When my wife and I moved to the Texas Panhandle in early 1995, we thought we were relocating to a place where the “smell of money” had a more, um, organic origin … that it wouldn’t be harmful to the health of those closest to it.
We had lived for nearly 11 years in the Golden Triangle, the heart of the Texas petrochemical and oil refining industry, where the smell of money was full of cancer-causing agents.
It now turns out, according to the Texas Observer, that the Panhandle’s money smell is, shall we say, not so healthy after all.
It’s called “fecal dust,” with the incessant wind blowing clouds of dirt filled with cattle dung particles. The result has been increases in respiratory illness, extreme discomfort and a smell that forces feedlot employees to shed their clothing the minute they go home after working among thousands of head of cattle.
The Panhandle produces roughly one-fifth of the beef consumed in the United States. The beef, as we know, comes from cattle that are sent to feedlots to fatten up prior to the beasts being “processed” into the meat we enjoy at our dinner tables.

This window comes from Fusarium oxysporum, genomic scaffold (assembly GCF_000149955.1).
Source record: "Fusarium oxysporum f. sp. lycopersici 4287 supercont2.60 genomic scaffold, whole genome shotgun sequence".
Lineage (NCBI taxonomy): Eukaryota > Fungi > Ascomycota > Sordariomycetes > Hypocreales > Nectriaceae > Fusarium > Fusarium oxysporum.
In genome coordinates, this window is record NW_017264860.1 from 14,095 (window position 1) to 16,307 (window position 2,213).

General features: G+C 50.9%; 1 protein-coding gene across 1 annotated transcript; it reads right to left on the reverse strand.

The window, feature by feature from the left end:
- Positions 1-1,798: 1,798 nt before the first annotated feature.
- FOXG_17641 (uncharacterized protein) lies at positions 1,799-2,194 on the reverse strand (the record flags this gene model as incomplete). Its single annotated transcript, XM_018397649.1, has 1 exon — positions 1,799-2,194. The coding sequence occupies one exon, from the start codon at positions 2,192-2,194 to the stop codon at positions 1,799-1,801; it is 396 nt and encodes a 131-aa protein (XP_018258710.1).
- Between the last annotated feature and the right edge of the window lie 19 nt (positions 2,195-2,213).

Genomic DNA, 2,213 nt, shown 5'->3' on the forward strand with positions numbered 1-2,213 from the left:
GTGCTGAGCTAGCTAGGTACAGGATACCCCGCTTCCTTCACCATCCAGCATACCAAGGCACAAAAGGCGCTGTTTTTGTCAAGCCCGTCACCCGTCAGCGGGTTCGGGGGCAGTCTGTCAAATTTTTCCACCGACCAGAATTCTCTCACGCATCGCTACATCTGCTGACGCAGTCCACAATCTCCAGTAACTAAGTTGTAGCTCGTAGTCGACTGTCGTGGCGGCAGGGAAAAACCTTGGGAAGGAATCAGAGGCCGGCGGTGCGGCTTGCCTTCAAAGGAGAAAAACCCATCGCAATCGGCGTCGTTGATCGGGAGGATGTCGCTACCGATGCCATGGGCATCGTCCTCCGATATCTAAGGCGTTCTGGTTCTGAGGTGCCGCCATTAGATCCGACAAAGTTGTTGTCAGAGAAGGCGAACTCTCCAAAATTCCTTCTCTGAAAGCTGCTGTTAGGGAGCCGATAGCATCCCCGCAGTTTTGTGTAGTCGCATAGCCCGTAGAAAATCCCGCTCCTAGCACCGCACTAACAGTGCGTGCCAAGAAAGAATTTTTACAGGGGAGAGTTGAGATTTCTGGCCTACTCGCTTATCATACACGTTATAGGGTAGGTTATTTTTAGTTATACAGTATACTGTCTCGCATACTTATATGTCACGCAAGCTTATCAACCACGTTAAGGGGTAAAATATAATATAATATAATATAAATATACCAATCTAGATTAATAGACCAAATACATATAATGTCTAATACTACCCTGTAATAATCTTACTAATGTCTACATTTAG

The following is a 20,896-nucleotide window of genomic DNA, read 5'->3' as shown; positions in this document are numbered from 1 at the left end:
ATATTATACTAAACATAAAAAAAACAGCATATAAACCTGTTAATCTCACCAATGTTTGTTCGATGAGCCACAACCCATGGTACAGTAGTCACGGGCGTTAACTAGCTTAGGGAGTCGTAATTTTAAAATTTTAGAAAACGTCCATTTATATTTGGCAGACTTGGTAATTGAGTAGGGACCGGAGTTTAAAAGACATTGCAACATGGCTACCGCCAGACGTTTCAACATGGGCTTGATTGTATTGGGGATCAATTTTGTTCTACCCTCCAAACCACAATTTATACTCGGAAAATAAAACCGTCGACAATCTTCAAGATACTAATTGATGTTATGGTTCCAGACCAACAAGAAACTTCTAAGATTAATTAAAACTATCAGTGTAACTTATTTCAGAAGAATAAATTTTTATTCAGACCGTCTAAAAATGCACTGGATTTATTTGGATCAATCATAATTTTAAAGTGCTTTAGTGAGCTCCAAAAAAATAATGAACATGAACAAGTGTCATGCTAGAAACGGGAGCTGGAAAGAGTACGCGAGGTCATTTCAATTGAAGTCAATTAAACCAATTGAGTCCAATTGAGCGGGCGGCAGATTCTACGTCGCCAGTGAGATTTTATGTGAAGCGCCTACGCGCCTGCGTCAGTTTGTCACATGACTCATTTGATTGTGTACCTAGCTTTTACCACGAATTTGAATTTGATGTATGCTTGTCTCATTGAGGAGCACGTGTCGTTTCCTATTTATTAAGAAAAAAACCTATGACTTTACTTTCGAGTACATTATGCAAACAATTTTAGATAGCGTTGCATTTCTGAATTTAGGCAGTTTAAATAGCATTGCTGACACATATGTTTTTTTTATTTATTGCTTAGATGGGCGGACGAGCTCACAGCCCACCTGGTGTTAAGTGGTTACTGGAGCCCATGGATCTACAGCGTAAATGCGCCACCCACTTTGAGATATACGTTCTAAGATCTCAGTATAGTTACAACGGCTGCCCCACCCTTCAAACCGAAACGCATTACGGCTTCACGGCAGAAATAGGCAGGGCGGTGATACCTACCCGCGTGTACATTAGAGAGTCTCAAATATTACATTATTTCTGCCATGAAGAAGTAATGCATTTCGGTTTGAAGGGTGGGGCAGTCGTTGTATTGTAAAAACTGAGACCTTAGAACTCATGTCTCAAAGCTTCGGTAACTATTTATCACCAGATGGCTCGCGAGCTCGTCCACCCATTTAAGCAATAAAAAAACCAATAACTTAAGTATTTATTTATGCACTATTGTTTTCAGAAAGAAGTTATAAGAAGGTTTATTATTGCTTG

It’s what they do in those feedlots that is the center of the Observer’s investigation. There’s no nice way to say it: They crap on the ground inside the pens; the wind blows the dirt across the sprawling, open landscape. Those who are near the source suffer from assorted respiratory ailments.
As the Observer reported: “You go outside and it’ll just burn your nose and your eyes,” (Lawrence) Brorman says. The dust brings foul odors so pervasive that they can penetrate the Brormans’ farmhouse even when the doors and windows are closed. Lawrence and his wife, Jaime, use a more explicit term for the fecal dust: “shust,” a portmanteau of “shit” and “dust.” (Other folks who live here are partial to “shog,” a mashup of the same first word and “fog.”)
Read the Observer story here.
This story alarms me. It concerns me because I have friends who live near those feedlots. My wife and I have dear friends who live in Hereford, which is the undisputed, if unofficial, “capital” of the cattle-feeding industry in the Texas Panhandle.
There needs to be a careful monitoring of that fecal dust matter, for sure. Let us hope Texas environmental regulators are keeping an eye — and a nose — open to what’s transpiring up yonder on the Caprock.
Indeed, “organic” doesn’t always mean “healthy.”